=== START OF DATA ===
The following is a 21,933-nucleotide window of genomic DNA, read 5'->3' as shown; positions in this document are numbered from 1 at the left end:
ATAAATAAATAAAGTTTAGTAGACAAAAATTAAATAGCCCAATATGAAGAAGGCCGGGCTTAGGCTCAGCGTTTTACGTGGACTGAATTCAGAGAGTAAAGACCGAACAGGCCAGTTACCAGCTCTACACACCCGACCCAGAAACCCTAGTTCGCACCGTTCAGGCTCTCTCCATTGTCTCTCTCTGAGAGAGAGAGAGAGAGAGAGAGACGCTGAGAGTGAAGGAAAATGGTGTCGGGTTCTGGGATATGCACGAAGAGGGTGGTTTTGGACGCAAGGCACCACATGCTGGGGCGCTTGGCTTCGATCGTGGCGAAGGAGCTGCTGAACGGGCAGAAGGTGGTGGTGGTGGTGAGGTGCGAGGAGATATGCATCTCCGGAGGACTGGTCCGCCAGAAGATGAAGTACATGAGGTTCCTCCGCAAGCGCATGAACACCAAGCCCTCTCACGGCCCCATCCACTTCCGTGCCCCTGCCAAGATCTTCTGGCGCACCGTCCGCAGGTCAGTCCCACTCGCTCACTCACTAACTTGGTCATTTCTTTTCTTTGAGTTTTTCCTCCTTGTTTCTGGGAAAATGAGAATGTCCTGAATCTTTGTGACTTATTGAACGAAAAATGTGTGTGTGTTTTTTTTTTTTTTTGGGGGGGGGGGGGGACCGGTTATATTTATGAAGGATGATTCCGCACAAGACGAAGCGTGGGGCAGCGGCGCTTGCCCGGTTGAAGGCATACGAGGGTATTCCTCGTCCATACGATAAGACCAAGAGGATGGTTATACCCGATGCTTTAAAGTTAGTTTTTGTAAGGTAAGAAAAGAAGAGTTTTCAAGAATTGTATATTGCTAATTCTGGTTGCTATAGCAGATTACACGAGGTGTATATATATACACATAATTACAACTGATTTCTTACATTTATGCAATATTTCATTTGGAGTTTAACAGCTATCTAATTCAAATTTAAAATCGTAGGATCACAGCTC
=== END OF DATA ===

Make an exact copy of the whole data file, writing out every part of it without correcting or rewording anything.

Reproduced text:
The following is a 21,933-nucleotide window of genomic DNA, read 5'->3' as shown; positions in this document are numbered from 1 at the left end:
ATAAATAAATAAAGTTTAGTAGACAAAAATTAAATAGCCCAATATGAAGAAGGCCGGGCTTAGGCTCAGCGTTTTACGTGGACTGAATTCAGAGAGTAAAGACCGAACAGGCCAGTTACCAGCTCTACACACCCGACCCAGAAACCCTAGTTCGCACCGTTCAGGCTCTCTCCATTGTCTCTCTCTGAGAGAGAGAGAGAGAGAGAGAGACGCTGAGAGTGAAGGAAAATGGTGTCGGGTTCTGGGATATGCACGAAGAGGGTGGTTTTGGACGCAAGGCACCACATGCTGGGGCGCTTGGCTTCGATCGTGGCGAAGGAGCTGCTGAACGGGCAGAAGGTGGTGGTGGTGGTGAGGTGCGAGGAGATATGCATCTCCGGAGGACTGGTCCGCCAGAAGATGAAGTACATGAGGTTCCTCCGCAAGCGCATGAACACCAAGCCCTCTCACGGCCCCATCCACTTCCGTGCCCCTGCCAAGATCTTCTGGCGCACCGTCCGCAGGTCAGTCCCACTCGCTCACTCACTAACTTGGTCATTTCTTTTCTTTGAGTTTTTCCTCCTTGTTTCTGGGAAAATGAGAATGTCCTGAATCTTTGTGACTTATTGAACGAAAAATGTGTGTGTGTTTTTTTTTTTTTTTGGGGGGGGGGGGGGACCGGTTATATTTATGAAGGATGATTCCGCACAAGACGAAGCGTGGGGCAGCGGCGCTTGCCCGGTTGAAGGCATACGAGGGTATTCCTCGTCCATACGATAAGACCAAGAGGATGGTTATACCCGATGCTTTAAAGTTAGTTTTTGTAAGGTAAGAAAAGAAGAGTTTTCAAGAATTGTATATTGCTAATTCTGGTTGCTATAGCAGATTACACGAGGTGTATATATATACACATAATTACAACTGATTTCTTACATTTATGCAATATTTCATTTGGAGTTTAACAGCTATCTAATTCAAATTTAAAATCGTAGGATCACAGCTC